By Alex Devoid, Arizona Daily Star
As the Amazon burns, a bad situation could get worse for forests in Arizona.
“The relationship is very clear,” said Don Falk, a professor at the University of Arizona.
Deforestation in the Amazon accelerates changes in global climate. And these changes eventually affect forests close to home.
They’re driving longer, warmer and more intense wildfire seasons, he said. And they’ve already fueled unprecedented wildfires in Arizona and across the West.
Tropical forests like the Amazon rarely burn when left to nature, but fire has always had a place in the life cycle of forests in Arizona.
Low-intensity fires in Arizona historically cleared the forest floor, limiting the accumulation of wildfire fuel, while leaving mature trees standing.
In the 1880s, people and livestock started interrupting fire’s place in this cycle, Falk said. Then U.S. federal policies suppressed wildfire for decades staring in the 1920s, allowing fuel to accumulate. Changes to global climate dried it out with drought and higher temperatures.
In the worst cases, flames jumped from the ground to the crowns of densely packed trees.
They engulfed old-growth forests, spreading faster and more destructively through more forest than ever before.
In 2002 and 2003, for example, it happened in the peaks above Tucson on Mount Lemmon during the Bullock Fire and then the Aspen Fire. Since then, hundreds of thousands of acres have burnt this way in Arizona.
The Amazon is an important buffer against the warming climate, which has created the conditions for these unprecedented fires. It absorbs around 2 billion of the 40 billion tons of carbon dioxide emitted globally each year.
At least a quarter of the stored carbon on earth is concentrated in tropical forests like the Amazon, which grow on barely 12% of the earth’s land, Falk said.
Forests fires across the globe may contribute to climate change by burning carbon these forests store, according to a 2015 study by researchers from universities across the country.
As the Amazon burns, for example, it absorbs less carbon dioxide.
Meanwhile, more billows from the flames, warming the planet by trapping heat inside the atmosphere.
“It’s a double hit to the global climate system,” Falk said.
By Kirk Siegler
Western towns surrounded by and dependent upon public lands are forced to get creative as federal recreation budgets continue a slow decline. They are boosting local efforts to maintain public access.
It’s the boom times in Mammoth Lakes, Calif., which is wrapping up a winter of record snowfall. Eager to take advantage of it, Donovan Sliman and his two young daughters are lumbering up a snowy trail on the outskirts of town, where the condos give way to National Forest.
“I like to get away from everybody else,” says Donovan. “I like to hear the sound of the wind and the snow through the trees.” “We’re also going to go sledding,” adds Grace, one of his daughters.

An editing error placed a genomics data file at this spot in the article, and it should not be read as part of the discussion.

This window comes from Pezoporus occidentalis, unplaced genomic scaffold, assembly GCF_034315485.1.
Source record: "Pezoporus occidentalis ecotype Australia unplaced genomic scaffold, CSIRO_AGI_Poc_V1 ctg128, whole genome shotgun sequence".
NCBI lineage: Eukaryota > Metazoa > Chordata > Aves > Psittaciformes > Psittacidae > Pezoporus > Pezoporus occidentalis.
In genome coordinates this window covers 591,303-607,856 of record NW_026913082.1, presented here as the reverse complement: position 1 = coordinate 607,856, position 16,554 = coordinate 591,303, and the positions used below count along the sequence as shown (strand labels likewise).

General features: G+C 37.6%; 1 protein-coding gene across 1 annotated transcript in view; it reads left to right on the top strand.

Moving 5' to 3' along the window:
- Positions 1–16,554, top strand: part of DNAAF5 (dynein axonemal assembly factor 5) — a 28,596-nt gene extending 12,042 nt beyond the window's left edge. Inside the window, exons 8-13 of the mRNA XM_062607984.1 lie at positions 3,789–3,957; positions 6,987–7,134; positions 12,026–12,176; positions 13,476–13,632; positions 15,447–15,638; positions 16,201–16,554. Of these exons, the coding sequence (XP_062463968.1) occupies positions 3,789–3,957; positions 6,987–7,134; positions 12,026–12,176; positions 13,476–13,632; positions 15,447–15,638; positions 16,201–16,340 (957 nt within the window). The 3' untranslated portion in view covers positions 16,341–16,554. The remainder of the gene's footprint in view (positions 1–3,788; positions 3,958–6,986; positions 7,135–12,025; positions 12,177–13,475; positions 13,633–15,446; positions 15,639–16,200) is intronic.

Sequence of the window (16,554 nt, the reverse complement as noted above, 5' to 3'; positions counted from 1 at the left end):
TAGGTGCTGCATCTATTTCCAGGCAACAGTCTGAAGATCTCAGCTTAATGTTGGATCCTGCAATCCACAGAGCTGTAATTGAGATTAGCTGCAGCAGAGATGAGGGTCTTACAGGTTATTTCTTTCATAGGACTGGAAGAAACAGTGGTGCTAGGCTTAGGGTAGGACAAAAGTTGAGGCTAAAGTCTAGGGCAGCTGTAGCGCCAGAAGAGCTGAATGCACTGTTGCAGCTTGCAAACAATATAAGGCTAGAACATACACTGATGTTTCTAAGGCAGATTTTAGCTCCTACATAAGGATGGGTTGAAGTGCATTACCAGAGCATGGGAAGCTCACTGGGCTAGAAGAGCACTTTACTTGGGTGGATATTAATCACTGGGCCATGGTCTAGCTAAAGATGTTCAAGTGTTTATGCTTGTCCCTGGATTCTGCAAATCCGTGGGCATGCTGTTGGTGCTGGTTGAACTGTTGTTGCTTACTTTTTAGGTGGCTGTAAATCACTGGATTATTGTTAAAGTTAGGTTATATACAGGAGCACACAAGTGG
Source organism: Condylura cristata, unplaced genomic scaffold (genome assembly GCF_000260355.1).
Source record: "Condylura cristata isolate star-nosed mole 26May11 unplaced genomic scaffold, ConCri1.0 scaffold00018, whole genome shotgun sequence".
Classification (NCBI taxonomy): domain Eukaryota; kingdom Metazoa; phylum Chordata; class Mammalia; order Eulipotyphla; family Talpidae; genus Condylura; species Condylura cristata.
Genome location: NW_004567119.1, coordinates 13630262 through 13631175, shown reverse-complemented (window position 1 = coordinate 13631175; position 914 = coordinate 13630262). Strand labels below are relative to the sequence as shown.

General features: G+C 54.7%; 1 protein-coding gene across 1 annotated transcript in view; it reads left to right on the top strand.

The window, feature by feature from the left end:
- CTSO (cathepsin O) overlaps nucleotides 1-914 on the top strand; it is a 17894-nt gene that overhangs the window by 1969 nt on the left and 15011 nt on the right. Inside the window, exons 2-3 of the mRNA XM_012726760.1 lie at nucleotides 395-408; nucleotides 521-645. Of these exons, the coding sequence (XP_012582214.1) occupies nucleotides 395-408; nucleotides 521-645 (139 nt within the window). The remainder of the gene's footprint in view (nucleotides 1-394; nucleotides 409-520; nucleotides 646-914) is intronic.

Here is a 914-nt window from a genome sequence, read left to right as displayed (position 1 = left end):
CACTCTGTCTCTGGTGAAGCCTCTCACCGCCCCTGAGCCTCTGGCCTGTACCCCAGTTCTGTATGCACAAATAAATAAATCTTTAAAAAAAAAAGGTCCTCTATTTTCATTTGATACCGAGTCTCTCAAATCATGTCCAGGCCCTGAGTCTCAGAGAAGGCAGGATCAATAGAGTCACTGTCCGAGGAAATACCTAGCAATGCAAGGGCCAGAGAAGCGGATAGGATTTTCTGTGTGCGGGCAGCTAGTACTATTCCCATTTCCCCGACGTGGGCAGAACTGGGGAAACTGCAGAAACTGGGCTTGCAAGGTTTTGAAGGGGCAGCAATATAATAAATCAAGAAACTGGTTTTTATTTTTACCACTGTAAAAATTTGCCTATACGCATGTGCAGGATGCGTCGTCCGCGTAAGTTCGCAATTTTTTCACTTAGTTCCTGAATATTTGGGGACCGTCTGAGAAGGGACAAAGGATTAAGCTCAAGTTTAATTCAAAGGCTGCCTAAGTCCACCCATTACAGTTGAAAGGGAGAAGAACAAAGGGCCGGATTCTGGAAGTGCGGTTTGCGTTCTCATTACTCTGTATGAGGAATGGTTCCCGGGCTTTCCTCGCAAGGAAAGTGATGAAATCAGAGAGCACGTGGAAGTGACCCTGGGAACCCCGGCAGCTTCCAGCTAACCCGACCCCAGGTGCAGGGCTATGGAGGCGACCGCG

Mammoth is completely surrounded by protected federal wilderness or U.S. Forest Service land. Its destination ski resort operates on public land via a federal lease.
The Slimans try to visit the Mammoth Lakes area from their home in Orange County at least a half dozen times a year.
They’re not alone.
Every year, more than 2 million people descend on California’s eastern Sierra region to camp, hike, fish, hunt and ski. This region, often dubbed “the wild side” of the state, only has about 50,000 residents across two sprawling counties roughly the size of Massachusetts.
Across the western U.S., towns surrounded by public lands are facing an increasing bind: They’re seeing a huge surge in visitors coming to play in the forests and mountains surrounding them, which is leading to an economic boom. But, at the same time, federal funding to manage these lands has been drying up.
Hygroscopic aerosols — particles in the air that attract water — could be causing forest decline around the world, according to experiments performed in Germany. Researchers believe that aerosol accumulation on trees enables thin bridges of liquid to form between the leaf interior and the leaf surface, causing the plants to dry out much more rapidly.
“In the atmosphere, aerosols act as cloud condensation nuclei,” says Juergen Burkhardt of the University of Bonn, Germany. “Deposited aerosols on leaf surfaces act almost the same way but attract water from inside the plant.”
Plants have developed sophisticated mechanisms for taking up carbon dioxide from the air for photosynthesis without losing too much water but, as the scientists note, it’s a delicate balance. And one that appears to be upset by rising levels of airborne particles.
“Global aerosol concentrations have roughly doubled compared with natural conditions, and the concentration increase over the continents is even higher,” says Burkhardt. “Our results show that aerosols deposited on leaves interfere with this delicate balance, pointing to a direct mechanism by which air pollution can reduce the drought tolerance of plants.”
Burkhardt and colleagues grew three species of tree — Scots pine, silver fir and common oak — for two years in two greenhouses, one ventilated with ambient air and the other fed with air filtered to remove 99% of aerosols. Seedlings grown under filtered conditions had superior drought tolerance to those raised in ambient air, the team found.
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